She values the love and support of her husband, Tom; their father, Cosmo Guido, Sr.; their siblings and their adult children and grandchildren, including son Christopher and wife Adrienne; grandsons Max and Maverick; daughter Lauren; son Cosmo; and son Michael, who was recently engaged to Katie Wadsworth of Boston.
Guido enjoys many and diverse hobbies, including travel, cycling, skiing, reading, gardening, cooking, playing bridge and drinking great wine. She loves San Antonio because of its diverse culture and warmth and the genuine kindness of its people: “I also value that San Antonians in general recognize and affirm the importance of the family and its role in creating great future citizens.”


Years in the construction business: 25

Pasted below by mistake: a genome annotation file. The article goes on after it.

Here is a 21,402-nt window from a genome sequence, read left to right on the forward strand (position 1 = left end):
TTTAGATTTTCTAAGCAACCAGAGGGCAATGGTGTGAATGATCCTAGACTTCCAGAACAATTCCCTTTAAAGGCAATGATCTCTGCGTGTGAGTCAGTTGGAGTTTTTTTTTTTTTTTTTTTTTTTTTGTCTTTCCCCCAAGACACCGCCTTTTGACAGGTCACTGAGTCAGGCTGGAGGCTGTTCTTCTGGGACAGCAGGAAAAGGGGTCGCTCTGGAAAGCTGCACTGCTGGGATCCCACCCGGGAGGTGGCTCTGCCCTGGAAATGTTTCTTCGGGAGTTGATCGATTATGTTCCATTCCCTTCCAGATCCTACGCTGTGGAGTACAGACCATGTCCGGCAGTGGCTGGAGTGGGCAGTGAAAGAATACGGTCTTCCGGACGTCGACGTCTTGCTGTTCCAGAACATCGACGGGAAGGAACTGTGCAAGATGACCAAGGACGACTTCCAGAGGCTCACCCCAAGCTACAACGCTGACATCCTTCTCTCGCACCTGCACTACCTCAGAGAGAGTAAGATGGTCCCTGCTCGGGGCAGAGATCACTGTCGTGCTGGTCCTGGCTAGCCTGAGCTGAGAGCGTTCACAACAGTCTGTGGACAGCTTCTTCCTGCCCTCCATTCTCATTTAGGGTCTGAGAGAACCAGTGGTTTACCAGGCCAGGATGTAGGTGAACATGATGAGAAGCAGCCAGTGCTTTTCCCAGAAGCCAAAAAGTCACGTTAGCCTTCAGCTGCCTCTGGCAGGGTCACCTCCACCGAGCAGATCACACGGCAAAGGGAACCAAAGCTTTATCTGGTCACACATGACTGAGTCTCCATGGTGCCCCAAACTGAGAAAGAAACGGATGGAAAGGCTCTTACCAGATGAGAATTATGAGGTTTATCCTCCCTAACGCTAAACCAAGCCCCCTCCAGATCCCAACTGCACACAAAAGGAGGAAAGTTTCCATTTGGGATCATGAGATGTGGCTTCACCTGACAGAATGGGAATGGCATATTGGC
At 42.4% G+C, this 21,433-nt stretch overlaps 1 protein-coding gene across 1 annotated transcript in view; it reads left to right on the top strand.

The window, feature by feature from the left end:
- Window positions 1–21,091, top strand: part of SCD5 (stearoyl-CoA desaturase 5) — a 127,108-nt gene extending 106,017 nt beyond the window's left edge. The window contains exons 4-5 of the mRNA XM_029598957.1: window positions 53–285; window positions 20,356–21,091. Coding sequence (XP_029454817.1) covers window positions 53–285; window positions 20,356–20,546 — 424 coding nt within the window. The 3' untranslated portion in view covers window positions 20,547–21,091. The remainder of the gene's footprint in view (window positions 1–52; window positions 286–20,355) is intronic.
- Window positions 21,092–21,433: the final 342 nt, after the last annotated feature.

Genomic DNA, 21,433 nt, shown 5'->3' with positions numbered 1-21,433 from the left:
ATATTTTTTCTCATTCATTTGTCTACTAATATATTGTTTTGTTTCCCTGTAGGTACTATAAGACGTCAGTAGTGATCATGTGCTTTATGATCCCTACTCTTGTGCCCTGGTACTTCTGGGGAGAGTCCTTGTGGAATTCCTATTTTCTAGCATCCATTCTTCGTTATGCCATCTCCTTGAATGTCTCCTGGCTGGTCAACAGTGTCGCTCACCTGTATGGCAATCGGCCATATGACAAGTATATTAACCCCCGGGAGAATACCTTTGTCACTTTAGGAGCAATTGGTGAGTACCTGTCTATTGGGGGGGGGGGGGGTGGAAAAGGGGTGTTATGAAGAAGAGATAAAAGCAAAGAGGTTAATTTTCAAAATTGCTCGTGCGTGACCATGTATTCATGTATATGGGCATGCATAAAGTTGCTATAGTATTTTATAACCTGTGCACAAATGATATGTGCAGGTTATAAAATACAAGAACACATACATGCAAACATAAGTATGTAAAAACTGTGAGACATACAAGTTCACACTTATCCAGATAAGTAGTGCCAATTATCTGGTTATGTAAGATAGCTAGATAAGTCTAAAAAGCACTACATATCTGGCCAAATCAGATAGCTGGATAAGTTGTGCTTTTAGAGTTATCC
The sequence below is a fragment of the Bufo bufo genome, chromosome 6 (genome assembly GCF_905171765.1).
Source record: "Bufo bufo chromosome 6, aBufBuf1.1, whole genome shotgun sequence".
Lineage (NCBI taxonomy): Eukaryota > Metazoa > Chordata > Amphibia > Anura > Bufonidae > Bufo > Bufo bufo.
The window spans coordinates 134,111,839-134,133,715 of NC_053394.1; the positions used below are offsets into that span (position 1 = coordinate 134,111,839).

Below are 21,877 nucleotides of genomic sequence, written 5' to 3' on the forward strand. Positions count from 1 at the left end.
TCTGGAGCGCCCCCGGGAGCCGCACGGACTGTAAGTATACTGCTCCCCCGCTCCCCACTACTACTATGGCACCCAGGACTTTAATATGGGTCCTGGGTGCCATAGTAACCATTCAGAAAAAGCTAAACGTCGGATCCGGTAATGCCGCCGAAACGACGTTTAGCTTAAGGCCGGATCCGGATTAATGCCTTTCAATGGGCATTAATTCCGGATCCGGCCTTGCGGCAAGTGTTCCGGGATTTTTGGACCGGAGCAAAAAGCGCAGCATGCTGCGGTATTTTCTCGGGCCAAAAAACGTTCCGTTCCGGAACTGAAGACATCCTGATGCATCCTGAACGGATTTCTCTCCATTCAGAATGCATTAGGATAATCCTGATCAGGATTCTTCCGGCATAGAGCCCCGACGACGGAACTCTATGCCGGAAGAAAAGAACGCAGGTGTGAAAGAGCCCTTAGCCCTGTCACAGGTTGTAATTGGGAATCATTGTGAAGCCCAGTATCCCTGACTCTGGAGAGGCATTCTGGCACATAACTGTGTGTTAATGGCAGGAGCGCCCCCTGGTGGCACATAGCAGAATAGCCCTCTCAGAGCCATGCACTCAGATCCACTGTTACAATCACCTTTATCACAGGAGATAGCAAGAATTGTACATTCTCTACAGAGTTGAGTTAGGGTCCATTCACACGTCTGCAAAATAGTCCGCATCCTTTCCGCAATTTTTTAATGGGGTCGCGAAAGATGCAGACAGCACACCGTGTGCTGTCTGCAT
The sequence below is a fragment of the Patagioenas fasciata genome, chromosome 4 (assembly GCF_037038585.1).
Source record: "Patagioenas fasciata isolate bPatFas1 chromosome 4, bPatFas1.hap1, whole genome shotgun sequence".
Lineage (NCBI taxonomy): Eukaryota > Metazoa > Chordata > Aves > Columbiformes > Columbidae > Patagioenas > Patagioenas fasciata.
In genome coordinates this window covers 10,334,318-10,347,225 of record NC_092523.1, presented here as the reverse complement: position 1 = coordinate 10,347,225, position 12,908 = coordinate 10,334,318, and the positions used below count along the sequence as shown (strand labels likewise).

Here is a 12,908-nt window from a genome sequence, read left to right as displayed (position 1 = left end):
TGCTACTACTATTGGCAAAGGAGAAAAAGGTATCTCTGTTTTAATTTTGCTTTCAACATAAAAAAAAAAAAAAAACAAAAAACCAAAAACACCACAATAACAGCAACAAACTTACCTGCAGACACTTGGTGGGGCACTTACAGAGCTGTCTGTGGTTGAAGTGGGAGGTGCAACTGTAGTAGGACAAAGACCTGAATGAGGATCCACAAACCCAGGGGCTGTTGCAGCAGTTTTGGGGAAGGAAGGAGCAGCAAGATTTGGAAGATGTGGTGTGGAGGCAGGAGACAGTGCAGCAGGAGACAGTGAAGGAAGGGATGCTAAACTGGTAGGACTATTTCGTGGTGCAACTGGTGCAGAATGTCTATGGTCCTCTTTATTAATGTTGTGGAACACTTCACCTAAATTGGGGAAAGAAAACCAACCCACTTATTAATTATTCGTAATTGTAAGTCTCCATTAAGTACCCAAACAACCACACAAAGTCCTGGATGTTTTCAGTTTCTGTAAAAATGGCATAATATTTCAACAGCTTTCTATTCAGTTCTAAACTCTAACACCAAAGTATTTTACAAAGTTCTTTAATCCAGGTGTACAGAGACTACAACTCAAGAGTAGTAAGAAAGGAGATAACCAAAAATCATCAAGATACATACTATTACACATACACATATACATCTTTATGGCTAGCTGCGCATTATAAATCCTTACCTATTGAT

How she got started in construction: “I started my business in 2002. We are a custom home building and remodeling company, and my job responsibilities include creating opportunities for our company in home building, remodeling and land acquisition. I also work with our clients on an individual basis from land procurement, home design and selections and construction to completion. I built my first house for my family because I could not find a home that met our needs. I was searching for a home that would cater to the way my husband and two children and I live. Throughout the process, I realized how much I enjoyed it from beginning to end and realized there is a need for homes designed to accommodate a modern family’s needs.” Nichols says the most rewarding part of this career is “creating beautiful homes for our amazing homeowners. Each home is completely original and is built with the finest building materials. Our attention to detail is unsurpassed in the market. “The most challenging part of my career is the way that home building is a very competitive business with a great deal of corporate and personal liability.” Construction was traditionally considered a man’s profession how is that changing? “I have spent the last 25 years of my career in the male-dominated fields of home building and multifamily developments. A woman’s point of view can be a benefit to families and helps to set me apart in this male-dominated industry. As a woman, I may see things and details in a different way than a man. My attention to all of the little details and my caring about the importance of client development really helps to set my company apart in this industry. I really love attending all of the selection meetings with our clients to help them marry all of the details together to build a beautiful and unique home.”